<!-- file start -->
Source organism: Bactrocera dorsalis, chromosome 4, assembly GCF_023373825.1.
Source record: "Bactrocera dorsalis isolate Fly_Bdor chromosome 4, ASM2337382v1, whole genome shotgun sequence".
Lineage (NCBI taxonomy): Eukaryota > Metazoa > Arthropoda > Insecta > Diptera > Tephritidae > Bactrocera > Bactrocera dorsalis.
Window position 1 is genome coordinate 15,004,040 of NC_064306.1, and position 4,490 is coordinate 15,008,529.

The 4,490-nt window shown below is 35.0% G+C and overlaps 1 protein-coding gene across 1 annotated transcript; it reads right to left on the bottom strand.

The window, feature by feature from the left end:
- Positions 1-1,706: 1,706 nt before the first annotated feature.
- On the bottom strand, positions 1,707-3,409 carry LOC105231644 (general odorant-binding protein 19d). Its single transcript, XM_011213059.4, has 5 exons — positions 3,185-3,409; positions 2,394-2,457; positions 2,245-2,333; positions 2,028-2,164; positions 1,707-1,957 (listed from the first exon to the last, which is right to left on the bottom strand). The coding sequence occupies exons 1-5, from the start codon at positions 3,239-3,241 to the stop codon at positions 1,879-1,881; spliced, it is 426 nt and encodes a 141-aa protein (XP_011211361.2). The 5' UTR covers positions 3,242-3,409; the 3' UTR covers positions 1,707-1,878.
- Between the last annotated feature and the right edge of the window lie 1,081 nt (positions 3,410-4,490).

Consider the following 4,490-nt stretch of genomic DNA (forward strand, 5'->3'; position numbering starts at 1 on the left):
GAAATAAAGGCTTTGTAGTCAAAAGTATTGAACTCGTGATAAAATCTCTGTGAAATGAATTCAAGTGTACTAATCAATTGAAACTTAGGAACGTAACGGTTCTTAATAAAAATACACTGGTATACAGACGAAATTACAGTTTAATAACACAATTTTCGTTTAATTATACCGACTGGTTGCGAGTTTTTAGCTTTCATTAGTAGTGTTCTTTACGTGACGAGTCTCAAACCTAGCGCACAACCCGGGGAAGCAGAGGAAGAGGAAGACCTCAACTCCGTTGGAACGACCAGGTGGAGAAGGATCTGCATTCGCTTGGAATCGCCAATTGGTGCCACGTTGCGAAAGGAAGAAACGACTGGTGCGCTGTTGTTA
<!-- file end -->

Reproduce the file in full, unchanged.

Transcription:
Source organism: Bactrocera dorsalis, chromosome 4, assembly GCF_023373825.1.
Source record: "Bactrocera dorsalis isolate Fly_Bdor chromosome 4, ASM2337382v1, whole genome shotgun sequence".
Lineage (NCBI taxonomy): Eukaryota > Metazoa > Arthropoda > Insecta > Diptera > Tephritidae > Bactrocera > Bactrocera dorsalis.
Window position 1 is genome coordinate 15,004,040 of NC_064306.1, and position 4,490 is coordinate 15,008,529.

The 4,490-nt window shown below is 35.0% G+C and overlaps 1 protein-coding gene across 1 annotated transcript; it reads right to left on the bottom strand.

The window, feature by feature from the left end:
- Positions 1-1,706: 1,706 nt before the first annotated feature.
- On the bottom strand, positions 1,707-3,409 carry LOC105231644 (general odorant-binding protein 19d). Its single transcript, XM_011213059.4, has 5 exons — positions 3,185-3,409; positions 2,394-2,457; positions 2,245-2,333; positions 2,028-2,164; positions 1,707-1,957 (listed from the first exon to the last, which is right to left on the bottom strand). The coding sequence occupies exons 1-5, from the start codon at positions 3,239-3,241 to the stop codon at positions 1,879-1,881; spliced, it is 426 nt and encodes a 141-aa protein (XP_011211361.2). The 5' UTR covers positions 3,242-3,409; the 3' UTR covers positions 1,707-1,878.
- Between the last annotated feature and the right edge of the window lie 1,081 nt (positions 3,410-4,490).

Consider the following 4,490-nt stretch of genomic DNA (forward strand, 5'->3'; position numbering starts at 1 on the left):
GAAATAAAGGCTTTGTAGTCAAAAGTATTGAACTCGTGATAAAATCTCTGTGAAATGAATTCAAGTGTACTAATCAATTGAAACTTAGGAACGTAACGGTTCTTAATAAAAATACACTGGTATACAGACGAAATTACAGTTTAATAACACAATTTTCGTTTAATTATACCGACTGGTTGCGAGTTTTTAGCTTTCATTAGTAGTGTTCTTTACGTGACGAGTCTCAAACCTAGCGCACAACCCGGGGAAGCAGAGGAAGAGGAAGACCTCAACTCCGTTGGAACGACCAGGTGGAGAAGGATCTGCATTCGCTTGGAATCGCCAATTGGTGCCACGTTGCGAAAGGAAGAAACGACTGGTGCGCTGTTGTTA